- A team of solicitors worked for both parties of a property development transaction.
- The solicitors failed to inform the second party that the first had a history of fraudulent behaviour.
- Held: the solicitors were in breach of their contract of retainer (meaning that they were under a fiduciary obligation to inform their client of any information pertaining to the transaction) and were thus liable to pay for all the loss the uninformed party incurred as a result of entering into the contract that they would not have had they known the truth of the other party's history.
- The interest of this case lies in the fact that the solicitors also had a duty of confidentiality to both parties, meaning that if the solicitors had spilled the beans about the fraudulent past in order to honour their retainer, they would still have breached a duty. The House of Lords quite rightly placed the blame on the solicitors for willingly putting themselves in such a position.
Sometimes a trust instrument does not make provision for the amount of money a professional trustee should be paid for his services. The Trustee Act 2000 s 29 provides that a professional trustee is entitled to 'reasonable remuneration' for the services he provides if the trust instrument is silent about the issue. s 31 provides that any services that a trustee (professional or lay) had to employ (such as that of a solicitor) are also to be covered, either by separate payment or directly from the trust fund.
The court is allowed to authorise and increase remuneration for fiduciaries - Re Duke of Norfolk's Settlement Trusts (1982).
Boardman v Phipps and O'Sullivan v Management Agency and Music Ltd (1985) both show that remuneration for efforts made in conflict of interest may be given out. This is on the basis that the success or profit of the beneficiaries is in part due to the efforts of the fiduciaries acting in that breach of conflict.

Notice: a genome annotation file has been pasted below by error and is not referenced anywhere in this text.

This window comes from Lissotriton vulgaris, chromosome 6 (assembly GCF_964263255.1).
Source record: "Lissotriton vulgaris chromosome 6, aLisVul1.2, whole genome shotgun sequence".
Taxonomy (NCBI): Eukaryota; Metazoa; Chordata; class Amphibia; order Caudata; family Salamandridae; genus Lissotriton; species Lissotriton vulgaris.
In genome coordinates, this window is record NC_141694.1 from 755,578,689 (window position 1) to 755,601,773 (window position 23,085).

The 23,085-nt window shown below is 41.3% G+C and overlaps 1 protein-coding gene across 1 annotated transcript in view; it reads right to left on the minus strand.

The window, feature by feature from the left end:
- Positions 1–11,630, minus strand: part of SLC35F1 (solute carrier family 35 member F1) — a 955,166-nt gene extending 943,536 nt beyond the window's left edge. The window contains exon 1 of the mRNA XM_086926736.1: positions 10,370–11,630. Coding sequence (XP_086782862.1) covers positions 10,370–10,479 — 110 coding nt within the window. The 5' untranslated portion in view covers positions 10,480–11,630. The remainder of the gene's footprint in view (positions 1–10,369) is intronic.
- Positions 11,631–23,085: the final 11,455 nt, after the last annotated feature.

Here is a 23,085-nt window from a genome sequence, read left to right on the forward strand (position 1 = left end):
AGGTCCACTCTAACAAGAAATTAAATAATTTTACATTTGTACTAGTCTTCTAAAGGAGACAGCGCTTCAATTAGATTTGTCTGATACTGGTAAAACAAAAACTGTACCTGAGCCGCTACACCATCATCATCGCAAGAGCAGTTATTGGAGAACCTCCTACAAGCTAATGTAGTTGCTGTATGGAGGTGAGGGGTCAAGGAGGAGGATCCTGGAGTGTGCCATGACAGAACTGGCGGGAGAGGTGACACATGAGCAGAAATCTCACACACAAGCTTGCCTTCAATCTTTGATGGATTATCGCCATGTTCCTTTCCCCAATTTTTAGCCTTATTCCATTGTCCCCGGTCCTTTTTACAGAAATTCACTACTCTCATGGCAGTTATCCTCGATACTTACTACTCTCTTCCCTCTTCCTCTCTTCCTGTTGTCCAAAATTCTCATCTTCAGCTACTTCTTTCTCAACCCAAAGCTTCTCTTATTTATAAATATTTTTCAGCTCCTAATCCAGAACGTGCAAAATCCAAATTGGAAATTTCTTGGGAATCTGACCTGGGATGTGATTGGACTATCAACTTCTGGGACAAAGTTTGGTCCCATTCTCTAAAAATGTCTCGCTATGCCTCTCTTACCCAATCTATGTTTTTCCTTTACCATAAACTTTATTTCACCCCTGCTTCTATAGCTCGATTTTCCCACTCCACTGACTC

Unless authorised no profits can be made, except for the limited exceptions laid out in s29 and s31 of the Trustee Act 2000 or when the courts intervene. Incidental profits are those that come as a side-effect of good decisions made by the trustee. Secret profits are made discretely and knowingly in breach of a fiduciary position; bribes are the most obvious type.
Williams v Barton (1927)
- A trustee directs work to a particular brokerage firm with whom he had an agreement that he would receive a commission for any work he brings them.
- The trustee was accountable to the trust for the commission.
Re Macadam (1946)
- Trustees that are appointed to the board of directors for a company that the trust has a large shareholding in receive director's fees.
- These are incidental profits that must be accounted for in the absence of authorisation.
Imageview Management Ltd v Jack (2009)
- An agent negotiates a contract for a football player.
- At the same time he enters into an undisclosed contract with the football club, resulting in a commission given to the agent for obtaining a work permit for the football player.
- This secret profit was held to be accountable to the trust.
- Furthermore, the secrecy of the hidden commission meant that the trustee was no longer entitled to the commission that he was authorised to receive for negotiating the contract.
Islamic Republic of Iran Shipping Lines v Denby (1987)
- A solicitor accepted a bribe from the opposing side to pressure his client into accepting a settlement from that side.
- The bribe was accountable to the client.
A-G for Hong Kong v Reid (1994)
- This bribe money was held to be accountable to the Crown for whom Reid was held to be in a fiduciary relationship with
- Although the harm affected Hong Kong's justice system, the money still went to the principle - the Crown - as the stripping away of profits from the fiduciary is done for the sake of disgorgement, not compensation.
The Self-Dealing Rule
Wright v Morgan (1926)